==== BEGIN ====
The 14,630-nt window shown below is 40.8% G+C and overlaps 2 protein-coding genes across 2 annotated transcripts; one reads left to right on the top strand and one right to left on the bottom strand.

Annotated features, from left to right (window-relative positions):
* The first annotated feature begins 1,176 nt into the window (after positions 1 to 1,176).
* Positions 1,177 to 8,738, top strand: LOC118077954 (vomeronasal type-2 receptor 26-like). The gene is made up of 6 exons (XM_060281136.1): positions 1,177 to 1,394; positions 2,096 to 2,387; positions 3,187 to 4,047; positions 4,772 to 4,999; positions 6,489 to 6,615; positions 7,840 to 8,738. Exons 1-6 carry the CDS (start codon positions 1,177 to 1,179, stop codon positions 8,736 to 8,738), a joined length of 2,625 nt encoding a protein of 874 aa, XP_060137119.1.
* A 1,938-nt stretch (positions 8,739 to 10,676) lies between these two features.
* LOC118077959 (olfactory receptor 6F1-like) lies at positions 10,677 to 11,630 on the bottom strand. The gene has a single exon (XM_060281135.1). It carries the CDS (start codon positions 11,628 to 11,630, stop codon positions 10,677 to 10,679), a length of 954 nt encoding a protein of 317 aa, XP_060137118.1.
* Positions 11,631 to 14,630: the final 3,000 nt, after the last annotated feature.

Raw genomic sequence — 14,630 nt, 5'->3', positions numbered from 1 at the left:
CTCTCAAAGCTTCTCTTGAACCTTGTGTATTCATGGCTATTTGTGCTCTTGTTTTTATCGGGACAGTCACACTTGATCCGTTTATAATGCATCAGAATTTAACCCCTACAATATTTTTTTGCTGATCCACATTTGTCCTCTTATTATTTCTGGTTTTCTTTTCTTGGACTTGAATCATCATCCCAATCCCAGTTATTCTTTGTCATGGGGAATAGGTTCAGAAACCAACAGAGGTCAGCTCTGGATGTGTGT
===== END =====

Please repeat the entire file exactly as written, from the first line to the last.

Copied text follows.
The 14,630-nt window shown below is 40.8% G+C and overlaps 2 protein-coding genes across 2 annotated transcripts; one reads left to right on the top strand and one right to left on the bottom strand.

Annotated features, from left to right (window-relative positions):
* The first annotated feature begins 1,176 nt into the window (after positions 1 to 1,176).
* Positions 1,177 to 8,738, top strand: LOC118077954 (vomeronasal type-2 receptor 26-like). The gene is made up of 6 exons (XM_060281136.1): positions 1,177 to 1,394; positions 2,096 to 2,387; positions 3,187 to 4,047; positions 4,772 to 4,999; positions 6,489 to 6,615; positions 7,840 to 8,738. Exons 1-6 carry the CDS (start codon positions 1,177 to 1,179, stop codon positions 8,736 to 8,738), a joined length of 2,625 nt encoding a protein of 874 aa, XP_060137119.1.
* A 1,938-nt stretch (positions 8,739 to 10,676) lies between these two features.
* LOC118077959 (olfactory receptor 6F1-like) lies at positions 10,677 to 11,630 on the bottom strand. The gene has a single exon (XM_060281135.1). It carries the CDS (start codon positions 11,628 to 11,630, stop codon positions 10,677 to 10,679), a length of 954 nt encoding a protein of 317 aa, XP_060137118.1.
* Positions 11,631 to 14,630: the final 3,000 nt, after the last annotated feature.

Raw genomic sequence — 14,630 nt, 5'->3', positions numbered from 1 at the left:
CTCTCAAAGCTTCTCTTGAACCTTGTGTATTCATGGCTATTTGTGCTCTTGTTTTTATCGGGACAGTCACACTTGATCCGTTTATAATGCATCAGAATTTAACCCCTACAATATTTTTTTGCTGATCCACATTTGTCCTCTTATTATTTCTGGTTTTCTTTTCTTGGACTTGAATCATCATCCCAATCCCAGTTATTCTTTGTCATGGGGAATAGGTTCAGAAACCAACAGAGGTCAGCTCTGGATGTGTGT